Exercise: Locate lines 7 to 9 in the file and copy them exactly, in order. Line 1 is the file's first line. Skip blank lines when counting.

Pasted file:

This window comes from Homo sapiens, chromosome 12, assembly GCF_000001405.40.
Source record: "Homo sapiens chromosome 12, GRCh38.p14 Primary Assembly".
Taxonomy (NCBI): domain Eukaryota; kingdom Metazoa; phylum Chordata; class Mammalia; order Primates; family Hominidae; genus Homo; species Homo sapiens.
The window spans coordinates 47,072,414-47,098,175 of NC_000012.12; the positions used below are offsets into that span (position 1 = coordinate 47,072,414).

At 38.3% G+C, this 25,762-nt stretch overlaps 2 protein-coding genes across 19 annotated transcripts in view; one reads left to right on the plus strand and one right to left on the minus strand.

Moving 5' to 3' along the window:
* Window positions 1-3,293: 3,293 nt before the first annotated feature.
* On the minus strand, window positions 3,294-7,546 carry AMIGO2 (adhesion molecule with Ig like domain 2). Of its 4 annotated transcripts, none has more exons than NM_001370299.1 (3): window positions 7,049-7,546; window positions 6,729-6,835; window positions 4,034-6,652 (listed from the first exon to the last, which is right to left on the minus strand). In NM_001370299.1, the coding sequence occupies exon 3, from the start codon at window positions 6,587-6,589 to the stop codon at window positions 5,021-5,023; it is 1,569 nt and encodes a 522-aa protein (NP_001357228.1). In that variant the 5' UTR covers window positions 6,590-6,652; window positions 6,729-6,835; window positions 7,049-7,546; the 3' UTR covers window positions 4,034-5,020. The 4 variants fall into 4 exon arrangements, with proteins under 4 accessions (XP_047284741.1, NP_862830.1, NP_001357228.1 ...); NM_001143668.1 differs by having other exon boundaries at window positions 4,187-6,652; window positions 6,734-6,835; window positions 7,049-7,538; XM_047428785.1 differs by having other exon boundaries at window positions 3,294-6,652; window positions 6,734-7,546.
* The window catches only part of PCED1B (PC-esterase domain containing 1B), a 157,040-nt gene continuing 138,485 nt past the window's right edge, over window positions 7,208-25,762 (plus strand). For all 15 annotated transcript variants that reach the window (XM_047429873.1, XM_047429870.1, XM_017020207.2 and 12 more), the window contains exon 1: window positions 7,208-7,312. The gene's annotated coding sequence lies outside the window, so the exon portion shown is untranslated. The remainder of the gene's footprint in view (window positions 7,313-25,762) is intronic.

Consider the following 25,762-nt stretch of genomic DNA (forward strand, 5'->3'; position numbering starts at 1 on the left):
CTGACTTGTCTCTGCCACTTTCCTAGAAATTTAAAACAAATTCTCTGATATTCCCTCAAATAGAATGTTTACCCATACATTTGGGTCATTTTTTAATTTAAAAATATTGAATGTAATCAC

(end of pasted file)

* Window positions 1-3,293: 3,293 nt before the first annotated feature.
* On the minus strand, window positions 3,294-7,546 carry AMIGO2 (adhesion molecule with Ig like domain 2). Of its 4 annotated transcripts, none has more exons than NM_001370299.1 (3): window positions 7,049-7,546; window positions 6,729-6,835; window positions 4,034-6,652 (listed from the first exon to the last, which is right to left on the minus strand). In NM_001370299.1, the coding sequence occupies exon 3, from the start codon at window positions 6,587-6,589 to the stop codon at window positions 5,021-5,023; it is 1,569 nt and encodes a 522-aa protein (NP_001357228.1). In that variant the 5' UTR covers window positions 6,590-6,652; window positions 6,729-6,835; window positions 7,049-7,546; the 3' UTR covers window positions 4,034-5,020. The 4 variants fall into 4 exon arrangements, with proteins under 4 accessions (XP_047284741.1, NP_862830.1, NP_001357228.1 ...); NM_001143668.1 differs by having other exon boundaries at window positions 4,187-6,652; window positions 6,734-6,835; window positions 7,049-7,538; XM_047428785.1 differs by having other exon boundaries at window positions 3,294-6,652; window positions 6,734-7,546.
* The window catches only part of PCED1B (PC-esterase domain containing 1B), a 157,040-nt gene continuing 138,485 nt past the window's right edge, over window positions 7,208-25,762 (plus strand). For all 15 annotated transcript variants that reach the window (XM_047429873.1, XM_047429870.1, XM_017020207.2 and 12 more), the window contains exon 1: window positions 7,208-7,312. The gene's annotated coding sequence lies outside the window, so the exon portion shown is untranslated. The remainder of the gene's footprint in view (window positions 7,313-25,762) is intronic.